More than a third of electronic companies not ready for SEC 'blood minerals' rules

Tantalum, tin, tungsten, and gold are key in the manufacture of cellphones and almost every other piece of electronics. But their source — the war-torn Congo — has attracted attention, and regulation, from the SEC.

Back in August 2012, the U.S. Securities and Exchange Commission (SEC) voted to  pass rules that required companies to disclose the purchase of four minerals  from the war-torn Democratic Republic of Congo. But with less than a year to go until the rules kick in, research firm IHS claims that a third of the industry is still unprepared for the new rules.

Conflict minerals — specifically tin, tantalum, tungsten and gold — are defined as those mined in areas of armed conflict and human rights abuses. As the demand for consumer electronics grows, so does the demand for these minerals, which in turn increases the likelihood that they will originate from areas of the world where wars rage on.

On April 9, IHS polled 134 electronics industry managers during a webinar entitled "The Clock’s Ticking: How to Comply with the New Conflict Minerals Regulations," and discovered that more than 35 percent of respondents said they have "made no plans on how to conform with the rules set out by the SEC Dodd-Frank Wall Street Reform and Consumer Protection Act on conflict materials." These rules are set to go into effect in May 2014.

Only 7.5 percent said that they were well-prepared for compliance.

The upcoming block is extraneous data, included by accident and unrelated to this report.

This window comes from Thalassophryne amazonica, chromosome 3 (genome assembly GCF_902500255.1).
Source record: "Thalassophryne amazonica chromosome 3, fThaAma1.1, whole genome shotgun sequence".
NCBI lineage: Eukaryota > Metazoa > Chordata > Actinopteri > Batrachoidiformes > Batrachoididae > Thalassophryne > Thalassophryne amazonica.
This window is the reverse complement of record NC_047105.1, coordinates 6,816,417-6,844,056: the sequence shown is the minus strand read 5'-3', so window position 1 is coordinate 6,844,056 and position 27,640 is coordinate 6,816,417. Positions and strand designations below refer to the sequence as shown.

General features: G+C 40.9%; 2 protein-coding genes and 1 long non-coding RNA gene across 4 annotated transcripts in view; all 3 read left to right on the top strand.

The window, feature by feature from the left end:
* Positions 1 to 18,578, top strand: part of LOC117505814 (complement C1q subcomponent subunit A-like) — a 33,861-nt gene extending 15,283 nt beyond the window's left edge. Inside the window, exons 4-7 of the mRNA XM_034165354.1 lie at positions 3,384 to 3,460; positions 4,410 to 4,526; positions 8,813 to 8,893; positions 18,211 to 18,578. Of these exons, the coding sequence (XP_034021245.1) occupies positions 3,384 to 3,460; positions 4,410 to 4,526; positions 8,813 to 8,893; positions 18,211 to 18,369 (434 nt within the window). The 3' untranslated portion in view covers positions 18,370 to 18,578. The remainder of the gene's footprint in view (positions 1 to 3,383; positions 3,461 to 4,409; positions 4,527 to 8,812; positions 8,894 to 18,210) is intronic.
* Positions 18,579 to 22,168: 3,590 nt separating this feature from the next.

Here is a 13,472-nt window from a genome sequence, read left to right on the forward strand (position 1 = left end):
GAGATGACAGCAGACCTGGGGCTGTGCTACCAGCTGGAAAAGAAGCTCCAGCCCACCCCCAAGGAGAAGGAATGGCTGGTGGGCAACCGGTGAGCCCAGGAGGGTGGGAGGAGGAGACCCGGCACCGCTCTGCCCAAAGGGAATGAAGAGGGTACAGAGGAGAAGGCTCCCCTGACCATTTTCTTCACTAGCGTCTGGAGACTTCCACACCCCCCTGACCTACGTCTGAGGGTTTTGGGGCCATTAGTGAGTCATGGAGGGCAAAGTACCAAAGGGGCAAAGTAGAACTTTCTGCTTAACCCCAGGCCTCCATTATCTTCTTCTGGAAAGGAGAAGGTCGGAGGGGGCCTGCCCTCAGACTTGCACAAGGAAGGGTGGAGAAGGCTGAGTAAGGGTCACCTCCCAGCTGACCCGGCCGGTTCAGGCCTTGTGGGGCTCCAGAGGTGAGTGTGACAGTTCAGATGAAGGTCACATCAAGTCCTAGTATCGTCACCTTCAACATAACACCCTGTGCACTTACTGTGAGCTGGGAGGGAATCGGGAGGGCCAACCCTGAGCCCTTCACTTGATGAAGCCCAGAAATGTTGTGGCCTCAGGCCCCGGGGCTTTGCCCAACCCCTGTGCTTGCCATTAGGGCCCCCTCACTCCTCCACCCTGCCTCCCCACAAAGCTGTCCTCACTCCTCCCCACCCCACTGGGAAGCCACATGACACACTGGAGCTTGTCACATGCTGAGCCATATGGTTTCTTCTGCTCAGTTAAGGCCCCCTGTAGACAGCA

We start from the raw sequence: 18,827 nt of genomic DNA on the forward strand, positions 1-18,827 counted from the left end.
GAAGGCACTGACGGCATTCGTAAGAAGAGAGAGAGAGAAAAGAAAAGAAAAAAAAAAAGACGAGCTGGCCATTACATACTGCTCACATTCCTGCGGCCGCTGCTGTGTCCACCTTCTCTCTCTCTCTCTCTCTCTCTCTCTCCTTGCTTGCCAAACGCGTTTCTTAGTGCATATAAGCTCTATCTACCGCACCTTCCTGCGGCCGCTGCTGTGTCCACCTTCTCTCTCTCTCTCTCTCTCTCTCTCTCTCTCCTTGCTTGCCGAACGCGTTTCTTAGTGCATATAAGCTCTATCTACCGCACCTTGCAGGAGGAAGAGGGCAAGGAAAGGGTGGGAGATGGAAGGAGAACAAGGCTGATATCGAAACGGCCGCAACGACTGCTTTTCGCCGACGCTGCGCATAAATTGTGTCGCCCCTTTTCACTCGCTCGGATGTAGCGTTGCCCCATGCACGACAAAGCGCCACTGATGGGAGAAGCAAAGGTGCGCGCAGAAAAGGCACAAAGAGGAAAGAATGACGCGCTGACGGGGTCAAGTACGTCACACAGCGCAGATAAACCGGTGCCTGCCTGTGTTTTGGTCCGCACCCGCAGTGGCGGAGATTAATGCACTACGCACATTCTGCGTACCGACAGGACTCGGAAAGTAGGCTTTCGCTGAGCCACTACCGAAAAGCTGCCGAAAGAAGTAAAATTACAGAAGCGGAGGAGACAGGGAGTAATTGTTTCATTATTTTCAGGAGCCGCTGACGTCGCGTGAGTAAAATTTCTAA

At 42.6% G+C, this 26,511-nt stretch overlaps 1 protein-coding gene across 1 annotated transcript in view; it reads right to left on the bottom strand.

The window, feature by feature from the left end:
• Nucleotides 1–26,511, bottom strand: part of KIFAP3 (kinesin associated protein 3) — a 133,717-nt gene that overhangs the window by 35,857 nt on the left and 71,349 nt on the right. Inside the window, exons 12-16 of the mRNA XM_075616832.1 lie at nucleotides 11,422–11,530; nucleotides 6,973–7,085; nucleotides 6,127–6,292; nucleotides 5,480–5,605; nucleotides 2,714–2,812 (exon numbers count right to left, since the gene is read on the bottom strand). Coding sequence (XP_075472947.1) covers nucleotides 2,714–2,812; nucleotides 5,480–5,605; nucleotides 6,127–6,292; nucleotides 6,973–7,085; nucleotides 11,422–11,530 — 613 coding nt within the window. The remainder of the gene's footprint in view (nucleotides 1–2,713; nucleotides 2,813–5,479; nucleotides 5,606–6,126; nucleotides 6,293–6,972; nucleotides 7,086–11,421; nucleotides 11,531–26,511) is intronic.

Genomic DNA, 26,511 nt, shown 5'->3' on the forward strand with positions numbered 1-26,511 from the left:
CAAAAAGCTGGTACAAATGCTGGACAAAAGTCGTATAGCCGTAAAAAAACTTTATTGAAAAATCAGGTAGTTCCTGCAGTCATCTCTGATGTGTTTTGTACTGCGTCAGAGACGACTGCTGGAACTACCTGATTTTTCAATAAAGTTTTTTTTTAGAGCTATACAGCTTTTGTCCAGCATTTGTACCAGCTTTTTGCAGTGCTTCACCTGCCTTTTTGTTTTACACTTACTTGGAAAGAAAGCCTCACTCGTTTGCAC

(Source: IHS)

Conflict minerals are big business. For example, IHS estimates that about $0.15 worth of tantalum was contained in every smartphone shipped in 2010, and by 2012 this would amount to $93 million worth of tantalum being used yearly in the production of smartphones alone.

The new rules by the SEC will now require all publicly trading companies in the U.S. — some 6,000 in total — to tell customers where the minerals originated. The rules do not prohibit companies from using blood minerals.

The rules coming into effect May 2014 require companies to make their first minerals disclosure. However, for the first two years companies will have the option of saying that they cannot determine if the minerals they use are conflict minerals or not.

While there no doubt that the process is going to be costly (the SEC has estimated that the compliance costs could total as much as $5 billion initially, falling to between $200 to $600 million annually as compliance procedures are put in place), one of the key industries involved in processing conflict minerals — smelters — are getting involved in and supporting compliance efforts, said Scott Wilson, content solution strategist at IHS.

"Smelters are a good control point, and this simplifies how far back in the supply chain companies have to go," Wilson told the webinar audience.

The SEC rules are estimated to directly impact 5,994 companies that file reports to the SEC, and hundreds of thousands of their suppliers.

Some companies have already taken it upon themselves to eliminate conflict minerals from the market or their own supply chains. Intel is committed to "conflict-free" processors by 2013, while Apple was the first company to draw up a list of all 175 of its supply chain suppliers, and require that they are audited where possible.

Other companies such as General Electric, HP, and Motorola have joined forces to create the Public-Private Alliance for Responsible Minerals Trade with the aim of helping those in the Congo and other governments in the region to break ties with the conflict mineral trade.